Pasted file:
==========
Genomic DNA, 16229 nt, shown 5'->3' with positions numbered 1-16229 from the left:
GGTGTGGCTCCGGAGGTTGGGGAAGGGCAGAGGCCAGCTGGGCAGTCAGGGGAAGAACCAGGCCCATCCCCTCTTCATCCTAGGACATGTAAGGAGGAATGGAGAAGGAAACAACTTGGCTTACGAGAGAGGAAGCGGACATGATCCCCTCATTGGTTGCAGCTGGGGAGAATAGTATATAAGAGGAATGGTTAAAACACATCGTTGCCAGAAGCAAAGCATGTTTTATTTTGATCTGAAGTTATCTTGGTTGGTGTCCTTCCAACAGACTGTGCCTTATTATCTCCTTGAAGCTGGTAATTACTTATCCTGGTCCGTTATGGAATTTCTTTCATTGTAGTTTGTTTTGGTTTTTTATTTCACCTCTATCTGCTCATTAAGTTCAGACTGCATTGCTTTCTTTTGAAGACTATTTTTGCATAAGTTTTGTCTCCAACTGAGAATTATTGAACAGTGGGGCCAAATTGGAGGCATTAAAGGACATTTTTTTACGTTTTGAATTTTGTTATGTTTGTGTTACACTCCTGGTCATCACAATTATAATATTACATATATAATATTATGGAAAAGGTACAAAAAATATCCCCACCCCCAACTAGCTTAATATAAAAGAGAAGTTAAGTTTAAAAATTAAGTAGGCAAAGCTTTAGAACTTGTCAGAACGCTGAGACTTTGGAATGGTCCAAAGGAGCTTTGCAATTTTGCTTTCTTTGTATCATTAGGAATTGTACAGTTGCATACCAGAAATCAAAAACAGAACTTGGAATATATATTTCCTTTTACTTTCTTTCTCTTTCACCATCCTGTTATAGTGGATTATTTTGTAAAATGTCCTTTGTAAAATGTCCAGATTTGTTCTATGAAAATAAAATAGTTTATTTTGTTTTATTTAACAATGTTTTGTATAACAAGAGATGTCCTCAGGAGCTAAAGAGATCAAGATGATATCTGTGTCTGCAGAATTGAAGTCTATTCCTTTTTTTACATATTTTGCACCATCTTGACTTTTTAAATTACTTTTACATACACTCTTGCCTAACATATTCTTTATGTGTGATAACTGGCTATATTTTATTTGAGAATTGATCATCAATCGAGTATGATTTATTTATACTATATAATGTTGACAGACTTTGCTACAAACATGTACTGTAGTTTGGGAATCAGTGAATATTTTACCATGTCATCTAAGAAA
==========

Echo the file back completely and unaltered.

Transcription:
Genomic DNA, 16229 nt, shown 5'->3' with positions numbered 1-16229 from the left:
GGTGTGGCTCCGGAGGTTGGGGAAGGGCAGAGGCCAGCTGGGCAGTCAGGGGAAGAACCAGGCCCATCCCCTCTTCATCCTAGGACATGTAAGGAGGAATGGAGAAGGAAACAACTTGGCTTACGAGAGAGGAAGCGGACATGATCCCCTCATTGGTTGCAGCTGGGGAGAATAGTATATAAGAGGAATGGTTAAAACACATCGTTGCCAGAAGCAAAGCATGTTTTATTTTGATCTGAAGTTATCTTGGTTGGTGTCCTTCCAACAGACTGTGCCTTATTATCTCCTTGAAGCTGGTAATTACTTATCCTGGTCCGTTATGGAATTTCTTTCATTGTAGTTTGTTTTGGTTTTTTATTTCACCTCTATCTGCTCATTAAGTTCAGACTGCATTGCTTTCTTTTGAAGACTATTTTTGCATAAGTTTTGTCTCCAACTGAGAATTATTGAACAGTGGGGCCAAATTGGAGGCATTAAAGGACATTTTTTTACGTTTTGAATTTTGTTATGTTTGTGTTACACTCCTGGTCATCACAATTATAATATTACATATATAATATTATGGAAAAGGTACAAAAAATATCCCCACCCCCAACTAGCTTAATATAAAAGAGAAGTTAAGTTTAAAAATTAAGTAGGCAAAGCTTTAGAACTTGTCAGAACGCTGAGACTTTGGAATGGTCCAAAGGAGCTTTGCAATTTTGCTTTCTTTGTATCATTAGGAATTGTACAGTTGCATACCAGAAATCAAAAACAGAACTTGGAATATATATTTCCTTTTACTTTCTTTCTCTTTCACCATCCTGTTATAGTGGATTATTTTGTAAAATGTCCTTTGTAAAATGTCCAGATTTGTTCTATGAAAATAAAATAGTTTATTTTGTTTTATTTAACAATGTTTTGTATAACAAGAGATGTCCTCAGGAGCTAAAGAGATCAAGATGATATCTGTGTCTGCAGAATTGAAGTCTATTCCTTTTTTTACATATTTTGCACCATCTTGACTTTTTAAATTACTTTTACATACACTCTTGCCTAACATATTCTTTATGTGTGATAACTGGCTATATTTTATTTGAGAATTGATCATCAATCGAGTATGATTTATTTATACTATATAATGTTGACAGACTTTGCTACAAACATGTACTGTAGTTTGGGAATCAGTGAATATTTTACCATGTCATCTAAGAAA